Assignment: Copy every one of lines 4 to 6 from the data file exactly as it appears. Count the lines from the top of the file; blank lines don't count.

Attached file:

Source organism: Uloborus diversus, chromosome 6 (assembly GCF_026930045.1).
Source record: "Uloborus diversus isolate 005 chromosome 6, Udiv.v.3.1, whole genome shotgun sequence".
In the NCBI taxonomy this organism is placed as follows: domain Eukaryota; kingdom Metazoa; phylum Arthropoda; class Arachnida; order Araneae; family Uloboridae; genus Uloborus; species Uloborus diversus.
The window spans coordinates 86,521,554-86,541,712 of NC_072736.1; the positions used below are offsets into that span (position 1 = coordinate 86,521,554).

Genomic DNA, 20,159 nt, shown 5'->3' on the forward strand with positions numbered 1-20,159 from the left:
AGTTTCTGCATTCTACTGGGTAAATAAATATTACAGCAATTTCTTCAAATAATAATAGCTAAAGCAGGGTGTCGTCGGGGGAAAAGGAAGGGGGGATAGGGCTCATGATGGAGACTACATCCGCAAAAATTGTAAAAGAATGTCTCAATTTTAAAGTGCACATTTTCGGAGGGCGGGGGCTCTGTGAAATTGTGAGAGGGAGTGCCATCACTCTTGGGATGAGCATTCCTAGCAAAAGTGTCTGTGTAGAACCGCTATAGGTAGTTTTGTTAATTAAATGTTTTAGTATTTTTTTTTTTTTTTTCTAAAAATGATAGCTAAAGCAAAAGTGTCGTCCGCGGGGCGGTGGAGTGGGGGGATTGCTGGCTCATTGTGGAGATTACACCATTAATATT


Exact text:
The window spans coordinates 86,521,554-86,541,712 of NC_072736.1; the positions used below are offsets into that span (position 1 = coordinate 86,521,554).

Genomic DNA, 20,159 nt, shown 5'->3' on the forward strand with positions numbered 1-20,159 from the left:
AGTTTCTGCATTCTACTGGGTAAATAAATATTACAGCAATTTCTTCAAATAATAATAGCTAAAGCAGGGTGTCGTCGGGGGAAAAGGAAGGGGGGATAGGGCTCATGATGGAGACTACATCCGCAAAAATTGTAAAAGAATGTCTCAATTTTAAAGTGCACATTTTCGGAGGGCGGGGGCTCTGTGAAATTGTGAGAGGGAGTGCCATCACTCTTGGGATGAGCATTCCTAGCAAAAGTGTCTGTGTAGAACCGCTATAGGTAGTTTTGTTAATTAAATGTTTTAGTATTTTTTTTTTTTTTTTCTAAAAATGATAGCTAAAGCAAAAGTGTCGTCCGCGGGGCGGTGGAGTGGGGGGATTGCTGGCTCATTGTGGAGATTACACCATTAATATT